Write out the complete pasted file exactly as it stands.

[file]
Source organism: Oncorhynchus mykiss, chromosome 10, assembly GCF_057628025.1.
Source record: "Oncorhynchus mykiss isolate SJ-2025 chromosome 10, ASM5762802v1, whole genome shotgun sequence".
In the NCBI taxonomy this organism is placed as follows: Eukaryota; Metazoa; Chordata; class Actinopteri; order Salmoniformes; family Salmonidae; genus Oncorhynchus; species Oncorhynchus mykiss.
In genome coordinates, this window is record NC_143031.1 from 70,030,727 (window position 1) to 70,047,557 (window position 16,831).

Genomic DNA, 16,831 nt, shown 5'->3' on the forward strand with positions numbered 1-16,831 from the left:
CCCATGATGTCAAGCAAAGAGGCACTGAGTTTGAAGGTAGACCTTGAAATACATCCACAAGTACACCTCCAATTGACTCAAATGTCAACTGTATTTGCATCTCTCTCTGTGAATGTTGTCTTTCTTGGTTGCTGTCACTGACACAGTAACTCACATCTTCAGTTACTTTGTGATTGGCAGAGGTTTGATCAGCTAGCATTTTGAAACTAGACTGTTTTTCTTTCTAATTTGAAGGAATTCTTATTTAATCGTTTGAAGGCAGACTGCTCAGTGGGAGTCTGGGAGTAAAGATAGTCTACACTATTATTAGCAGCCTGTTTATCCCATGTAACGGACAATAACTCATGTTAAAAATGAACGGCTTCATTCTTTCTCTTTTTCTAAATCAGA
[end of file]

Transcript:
Source organism: Oncorhynchus mykiss, chromosome 10, assembly GCF_057628025.1.
Source record: "Oncorhynchus mykiss isolate SJ-2025 chromosome 10, ASM5762802v1, whole genome shotgun sequence".
In the NCBI taxonomy this organism is placed as follows: Eukaryota; Metazoa; Chordata; class Actinopteri; order Salmoniformes; family Salmonidae; genus Oncorhynchus; species Oncorhynchus mykiss.
In genome coordinates, this window is record NC_143031.1 from 70,030,727 (window position 1) to 70,047,557 (window position 16,831).

Genomic DNA, 16,831 nt, shown 5'->3' on the forward strand with positions numbered 1-16,831 from the left:
CCCATGATGTCAAGCAAAGAGGCACTGAGTTTGAAGGTAGACCTTGAAATACATCCACAAGTACACCTCCAATTGACTCAAATGTCAACTGTATTTGCATCTCTCTCTGTGAATGTTGTCTTTCTTGGTTGCTGTCACTGACACAGTAACTCACATCTTCAGTTACTTTGTGATTGGCAGAGGTTTGATCAGCTAGCATTTTGAAACTAGACTGTTTTTCTTTCTAATTTGAAGGAATTCTTATTTAATCGTTTGAAGGCAGACTGCTCAGTGGGAGTCTGGGAGTAAAGATAGTCTACACTATTATTAGCAGCCTGTTTATCCCATGTAACGGACAATAACTCATGTTAAAAATGAACGGCTTCATTCTTTCTCTTTTTCTAAATCAGA